Rockets’ Goulbourne trying to prove he is the real deal

By Glen Erickson
Tyrell Goulbourne - Kelowna Rockets

Photo: Kelowna Rockets forward and Philadelphia Flyers prospect Tyrell Goulbourne has produced 394 penalty minutes in 227 WHL games to date (courtesy of Marissa Baecker/Getty Images)

 

It has been said that when the going gets tough, the tough get going. If the axiom is entirely valid, it would be well worth it for Tyrell Goulbourne of the Kelowna Rockets to pay heed this season.

 

When the Philadelphia Flyers made Goulbourne their third round selection, 72nd overall, at the 2013 NHL Draft, there was eye-rolling in some quarters as a few pundits felt the native of Edmonton, AB likely would have been available to the Flyers in the later rounds. But Goulbourne, who is now 20, remains determined to carve out a professional career.

 

“My first year in the WHL, I didn’t expect (to be drafted) because I know I didn’t have a great year,” Goulbourne said in a chat with Hockey’s Future. “I knew I had to bring more to the table to get drafted.

 

“After not getting drafted I kinda got ticked off. I knew I could play with the guys that did get drafted. So I just worked as hard as I could and it really paid off. I didn’t think I would go so early, but Philly told me they picked me right where they wanted me.”

 

Goulbourne has been an entertaining presence in Kelowna throughout his junior career, although questions loom about his ability to deliver consistency. There have been flashes of offensive brilliance, a deft touch around the opposition’s goal, along with eye-catching bursts of speed that lift fans from their seats at Prospera Place. And then, there’s his willingness to engage opponents.

 

“I’ve always been an energy guy,” Goulbourne said. “Back in bantam and midget hockey, I would always lay on the body, but we couldn’t fight back then. Coming here and being able to drop the gloves, I do use it to my advantage.

 

“Growing up I wasn’t the fastest guy. I wasn’t slow, but I knew the way I played back then that I wasn’t too much of a skilled guy, so I had to use my speed because I might not beat a lot of guys one-on-one with just skill. I remember my 16- to 17-year-old summer, that’s when I really tried to improve my skating. Then between my 17- and 18-year-old season, I felt I really began to excel. That’s a big part of my game now and it helps me to play the way I play.”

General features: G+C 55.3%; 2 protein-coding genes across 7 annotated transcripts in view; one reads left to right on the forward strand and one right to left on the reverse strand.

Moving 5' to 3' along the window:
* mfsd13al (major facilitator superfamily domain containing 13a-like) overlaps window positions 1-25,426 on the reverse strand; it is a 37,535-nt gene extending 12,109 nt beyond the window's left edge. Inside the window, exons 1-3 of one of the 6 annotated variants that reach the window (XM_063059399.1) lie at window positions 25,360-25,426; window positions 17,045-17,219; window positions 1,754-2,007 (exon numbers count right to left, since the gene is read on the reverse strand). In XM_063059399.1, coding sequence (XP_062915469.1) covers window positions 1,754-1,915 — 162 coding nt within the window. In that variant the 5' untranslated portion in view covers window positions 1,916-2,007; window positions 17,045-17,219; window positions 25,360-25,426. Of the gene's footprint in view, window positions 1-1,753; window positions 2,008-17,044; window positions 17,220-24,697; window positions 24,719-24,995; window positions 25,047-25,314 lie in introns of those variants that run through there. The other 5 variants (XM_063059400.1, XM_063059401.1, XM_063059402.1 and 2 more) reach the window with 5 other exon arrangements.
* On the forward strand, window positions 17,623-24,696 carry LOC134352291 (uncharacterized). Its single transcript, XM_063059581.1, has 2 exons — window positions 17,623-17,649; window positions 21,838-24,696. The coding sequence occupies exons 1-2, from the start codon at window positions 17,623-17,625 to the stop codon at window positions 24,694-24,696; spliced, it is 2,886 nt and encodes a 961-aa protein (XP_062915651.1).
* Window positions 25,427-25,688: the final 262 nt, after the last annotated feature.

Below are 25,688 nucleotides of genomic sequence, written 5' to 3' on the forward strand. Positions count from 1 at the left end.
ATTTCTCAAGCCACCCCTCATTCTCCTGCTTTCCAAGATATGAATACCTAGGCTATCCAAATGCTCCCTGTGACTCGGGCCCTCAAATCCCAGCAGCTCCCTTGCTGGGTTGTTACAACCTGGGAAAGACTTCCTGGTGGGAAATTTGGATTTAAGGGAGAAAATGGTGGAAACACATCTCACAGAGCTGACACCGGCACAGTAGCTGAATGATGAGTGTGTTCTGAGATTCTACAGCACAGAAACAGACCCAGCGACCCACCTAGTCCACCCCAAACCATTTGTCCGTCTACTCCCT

It is fair to suggest that Goulbourne is rambunctious, a gritty forward that many WHL opponents dread. It stands to reason, as Goulbourne includes a unique aspect in his off-season training repertoire.

 

“Back home, I like to run track and I do a lot of MMA training,” Goulbourne said. “Not the fighting so much, but the training. I do a lot of the same kind of training as Ryan “The Real Deal” Ford. It sure helps keep me in shape for hockey.”

 

His playing style makes him susceptible to injury, yet he has managed to appear in more than 60 regular season games in each of the past three seasons for the Rockets. All told, he’s a wily veteran of more than 250 WHL games. Indeed, Goulbourne’s presence is very much appreciated by his teammates.

 

According to former Rocket’s head coach Ryan Huska, who is now the bench boss for the Adirondack Flames of the American Hockey League, Goulbourne is and was a work in progress.

 

“I think every player matures a little differently,” Huska said. “They all come in wanting to be offensive guys and I think until they really understand the style of play that allows them to have success, it’s a bit of a process. For Tyrell, it took him a little bit of time.

 

“He’s a good message for all players that even if you don’t get drafted one year, you can still get drafted later. He kind of found his role with our team in Kelowna and he became a real key player for us. He did enough for Philadelphia to where they would take him in the third round.”

 

In an interview at the end of last season with Randy Miller of NJ.com, Flyers’ Director of Scouting Chris Pryor explained what the organization sees in Goulbourne.